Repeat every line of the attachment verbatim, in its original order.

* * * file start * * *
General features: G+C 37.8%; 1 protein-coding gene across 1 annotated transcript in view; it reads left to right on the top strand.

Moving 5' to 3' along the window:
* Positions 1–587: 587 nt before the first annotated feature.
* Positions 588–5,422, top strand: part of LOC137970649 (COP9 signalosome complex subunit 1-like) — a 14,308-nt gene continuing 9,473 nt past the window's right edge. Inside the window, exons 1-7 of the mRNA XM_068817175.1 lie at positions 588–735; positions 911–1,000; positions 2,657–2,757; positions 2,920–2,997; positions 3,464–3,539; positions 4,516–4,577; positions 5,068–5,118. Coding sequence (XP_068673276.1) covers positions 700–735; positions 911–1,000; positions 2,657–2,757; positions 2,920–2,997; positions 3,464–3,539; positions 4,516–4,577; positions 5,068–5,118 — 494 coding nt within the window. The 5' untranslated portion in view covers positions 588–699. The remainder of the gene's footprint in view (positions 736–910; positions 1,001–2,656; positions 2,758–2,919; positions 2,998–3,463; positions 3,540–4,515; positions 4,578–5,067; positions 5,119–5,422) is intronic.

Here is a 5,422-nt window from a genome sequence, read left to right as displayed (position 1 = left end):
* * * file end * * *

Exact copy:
General features: G+C 37.8%; 1 protein-coding gene across 1 annotated transcript in view; it reads left to right on the top strand.

Moving 5' to 3' along the window:
* Positions 1–587: 587 nt before the first annotated feature.
* Positions 588–5,422, top strand: part of LOC137970649 (COP9 signalosome complex subunit 1-like) — a 14,308-nt gene continuing 9,473 nt past the window's right edge. Inside the window, exons 1-7 of the mRNA XM_068817175.1 lie at positions 588–735; positions 911–1,000; positions 2,657–2,757; positions 2,920–2,997; positions 3,464–3,539; positions 4,516–4,577; positions 5,068–5,118. Coding sequence (XP_068673276.1) covers positions 700–735; positions 911–1,000; positions 2,657–2,757; positions 2,920–2,997; positions 3,464–3,539; positions 4,516–4,577; positions 5,068–5,118 — 494 coding nt within the window. The 5' untranslated portion in view covers positions 588–699. The remainder of the gene's footprint in view (positions 736–910; positions 1,001–2,656; positions 2,758–2,919; positions 2,998–3,463; positions 3,540–4,515; positions 4,578–5,067; positions 5,119–5,422) is intronic.

Here is a 5,422-nt window from a genome sequence, read left to right as displayed (position 1 = left end):